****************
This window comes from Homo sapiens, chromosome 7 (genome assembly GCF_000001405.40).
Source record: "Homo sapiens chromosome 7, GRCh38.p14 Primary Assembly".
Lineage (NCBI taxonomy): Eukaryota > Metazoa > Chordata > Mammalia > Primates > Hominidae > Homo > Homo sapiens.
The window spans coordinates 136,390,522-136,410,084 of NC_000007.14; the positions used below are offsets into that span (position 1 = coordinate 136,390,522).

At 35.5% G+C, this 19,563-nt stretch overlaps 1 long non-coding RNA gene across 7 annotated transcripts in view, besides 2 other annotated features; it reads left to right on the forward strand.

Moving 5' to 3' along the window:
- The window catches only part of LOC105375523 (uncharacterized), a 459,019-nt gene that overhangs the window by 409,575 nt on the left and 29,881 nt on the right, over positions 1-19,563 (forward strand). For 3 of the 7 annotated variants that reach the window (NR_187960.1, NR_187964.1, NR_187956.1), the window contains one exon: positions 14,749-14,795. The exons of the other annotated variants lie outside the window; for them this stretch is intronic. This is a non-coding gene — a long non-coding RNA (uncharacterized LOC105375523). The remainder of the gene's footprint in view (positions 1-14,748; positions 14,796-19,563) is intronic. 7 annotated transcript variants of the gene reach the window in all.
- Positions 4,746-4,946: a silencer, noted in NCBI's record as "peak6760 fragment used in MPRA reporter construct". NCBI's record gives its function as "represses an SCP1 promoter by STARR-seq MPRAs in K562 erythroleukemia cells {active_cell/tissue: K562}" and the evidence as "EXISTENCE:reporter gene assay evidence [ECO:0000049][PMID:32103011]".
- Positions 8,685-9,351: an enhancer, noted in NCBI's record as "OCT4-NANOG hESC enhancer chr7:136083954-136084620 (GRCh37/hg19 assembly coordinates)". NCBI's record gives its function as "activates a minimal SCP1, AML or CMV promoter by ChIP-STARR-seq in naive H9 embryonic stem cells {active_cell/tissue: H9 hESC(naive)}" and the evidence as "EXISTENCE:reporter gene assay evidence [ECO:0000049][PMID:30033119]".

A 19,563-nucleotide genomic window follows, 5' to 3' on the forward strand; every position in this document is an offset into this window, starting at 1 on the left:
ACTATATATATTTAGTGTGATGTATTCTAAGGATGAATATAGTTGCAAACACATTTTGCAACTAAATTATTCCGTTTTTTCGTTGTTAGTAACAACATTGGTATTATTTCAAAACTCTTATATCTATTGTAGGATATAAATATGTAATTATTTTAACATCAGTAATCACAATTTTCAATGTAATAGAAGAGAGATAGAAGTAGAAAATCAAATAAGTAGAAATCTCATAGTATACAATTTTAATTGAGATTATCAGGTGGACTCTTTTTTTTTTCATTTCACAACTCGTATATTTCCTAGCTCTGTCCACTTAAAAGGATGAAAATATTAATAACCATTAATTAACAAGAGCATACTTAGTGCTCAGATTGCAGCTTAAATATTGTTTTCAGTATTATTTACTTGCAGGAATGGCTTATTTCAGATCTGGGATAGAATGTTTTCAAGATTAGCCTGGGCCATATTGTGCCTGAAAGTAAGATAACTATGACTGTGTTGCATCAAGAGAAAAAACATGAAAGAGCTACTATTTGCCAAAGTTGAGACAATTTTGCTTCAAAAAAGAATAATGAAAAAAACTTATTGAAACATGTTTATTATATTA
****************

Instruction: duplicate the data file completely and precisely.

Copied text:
This window comes from Homo sapiens, chromosome 7 (genome assembly GCF_000001405.40).
Source record: "Homo sapiens chromosome 7, GRCh38.p14 Primary Assembly".
Lineage (NCBI taxonomy): Eukaryota > Metazoa > Chordata > Mammalia > Primates > Hominidae > Homo > Homo sapiens.
The window spans coordinates 136,390,522-136,410,084 of NC_000007.14; the positions used below are offsets into that span (position 1 = coordinate 136,390,522).

At 35.5% G+C, this 19,563-nt stretch overlaps 1 long non-coding RNA gene across 7 annotated transcripts in view, besides 2 other annotated features; it reads left to right on the forward strand.

Moving 5' to 3' along the window:
- The window catches only part of LOC105375523 (uncharacterized), a 459,019-nt gene that overhangs the window by 409,575 nt on the left and 29,881 nt on the right, over positions 1-19,563 (forward strand). For 3 of the 7 annotated variants that reach the window (NR_187960.1, NR_187964.1, NR_187956.1), the window contains one exon: positions 14,749-14,795. The exons of the other annotated variants lie outside the window; for them this stretch is intronic. This is a non-coding gene — a long non-coding RNA (uncharacterized LOC105375523). The remainder of the gene's footprint in view (positions 1-14,748; positions 14,796-19,563) is intronic. 7 annotated transcript variants of the gene reach the window in all.
- Positions 4,746-4,946: a silencer, noted in NCBI's record as "peak6760 fragment used in MPRA reporter construct". NCBI's record gives its function as "represses an SCP1 promoter by STARR-seq MPRAs in K562 erythroleukemia cells {active_cell/tissue: K562}" and the evidence as "EXISTENCE:reporter gene assay evidence [ECO:0000049][PMID:32103011]".
- Positions 8,685-9,351: an enhancer, noted in NCBI's record as "OCT4-NANOG hESC enhancer chr7:136083954-136084620 (GRCh37/hg19 assembly coordinates)". NCBI's record gives its function as "activates a minimal SCP1, AML or CMV promoter by ChIP-STARR-seq in naive H9 embryonic stem cells {active_cell/tissue: H9 hESC(naive)}" and the evidence as "EXISTENCE:reporter gene assay evidence [ECO:0000049][PMID:30033119]".

A 19,563-nucleotide genomic window follows, 5' to 3' on the forward strand; every position in this document is an offset into this window, starting at 1 on the left:
ACTATATATATTTAGTGTGATGTATTCTAAGGATGAATATAGTTGCAAACACATTTTGCAACTAAATTATTCCGTTTTTTCGTTGTTAGTAACAACATTGGTATTATTTCAAAACTCTTATATCTATTGTAGGATATAAATATGTAATTATTTTAACATCAGTAATCACAATTTTCAATGTAATAGAAGAGAGATAGAAGTAGAAAATCAAATAAGTAGAAATCTCATAGTATACAATTTTAATTGAGATTATCAGGTGGACTCTTTTTTTTTTCATTTCACAACTCGTATATTTCCTAGCTCTGTCCACTTAAAAGGATGAAAATATTAATAACCATTAATTAACAAGAGCATACTTAGTGCTCAGATTGCAGCTTAAATATTGTTTTCAGTATTATTTACTTGCAGGAATGGCTTATTTCAGATCTGGGATAGAATGTTTTCAAGATTAGCCTGGGCCATATTGTGCCTGAAAGTAAGATAACTATGACTGTGTTGCATCAAGAGAAAAAACATGAAAGAGCTACTATTTGCCAAAGTTGAGACAATTTTGCTTCAAAAAAGAATAATGAAAAAAACTTATTGAAACATGTTTATTATATTA